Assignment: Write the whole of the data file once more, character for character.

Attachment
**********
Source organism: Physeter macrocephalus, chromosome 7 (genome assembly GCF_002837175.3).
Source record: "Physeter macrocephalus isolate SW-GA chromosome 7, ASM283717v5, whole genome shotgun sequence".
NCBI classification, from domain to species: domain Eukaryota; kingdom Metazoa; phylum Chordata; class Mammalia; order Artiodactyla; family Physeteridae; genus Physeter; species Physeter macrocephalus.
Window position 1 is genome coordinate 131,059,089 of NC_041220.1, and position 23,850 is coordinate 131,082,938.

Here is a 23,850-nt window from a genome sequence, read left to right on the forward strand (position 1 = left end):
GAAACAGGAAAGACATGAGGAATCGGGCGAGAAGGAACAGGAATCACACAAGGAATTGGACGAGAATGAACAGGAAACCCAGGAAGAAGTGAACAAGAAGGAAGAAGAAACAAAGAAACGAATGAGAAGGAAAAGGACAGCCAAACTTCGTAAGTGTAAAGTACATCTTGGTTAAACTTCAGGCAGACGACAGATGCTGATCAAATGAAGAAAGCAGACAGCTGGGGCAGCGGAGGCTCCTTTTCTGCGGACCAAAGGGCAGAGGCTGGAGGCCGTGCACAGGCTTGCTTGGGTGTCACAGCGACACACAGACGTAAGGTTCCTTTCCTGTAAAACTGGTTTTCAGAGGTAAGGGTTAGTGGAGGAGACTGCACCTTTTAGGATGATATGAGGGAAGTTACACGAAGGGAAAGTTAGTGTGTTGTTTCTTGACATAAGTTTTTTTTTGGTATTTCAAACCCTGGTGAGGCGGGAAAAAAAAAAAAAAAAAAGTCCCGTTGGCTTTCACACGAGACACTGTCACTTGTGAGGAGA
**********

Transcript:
Source organism: Physeter macrocephalus, chromosome 7 (genome assembly GCF_002837175.3).
Source record: "Physeter macrocephalus isolate SW-GA chromosome 7, ASM283717v5, whole genome shotgun sequence".
NCBI classification, from domain to species: domain Eukaryota; kingdom Metazoa; phylum Chordata; class Mammalia; order Artiodactyla; family Physeteridae; genus Physeter; species Physeter macrocephalus.
Window position 1 is genome coordinate 131,059,089 of NC_041220.1, and position 23,850 is coordinate 131,082,938.

Here is a 23,850-nt window from a genome sequence, read left to right on the forward strand (position 1 = left end):
GAAACAGGAAAGACATGAGGAATCGGGCGAGAAGGAACAGGAATCACACAAGGAATTGGACGAGAATGAACAGGAAACCCAGGAAGAAGTGAACAAGAAGGAAGAAGAAACAAAGAAACGAATGAGAAGGAAAAGGACAGCCAAACTTCGTAAGTGTAAAGTACATCTTGGTTAAACTTCAGGCAGACGACAGATGCTGATCAAATGAAGAAAGCAGACAGCTGGGGCAGCGGAGGCTCCTTTTCTGCGGACCAAAGGGCAGAGGCTGGAGGCCGTGCACAGGCTTGCTTGGGTGTCACAGCGACACACAGACGTAAGGTTCCTTTCCTGTAAAACTGGTTTTCAGAGGTAAGGGTTAGTGGAGGAGACTGCACCTTTTAGGATGATATGAGGGAAGTTACACGAAGGGAAAGTTAGTGTGTTGTTTCTTGACATAAGTTTTTTTTTGGTATTTCAAACCCTGGTGAGGCGGGAAAAAAAAAAAAAAAAAAGTCCCGTTGGCTTTCACACGAGACACTGTCACTTGTGAGGAGA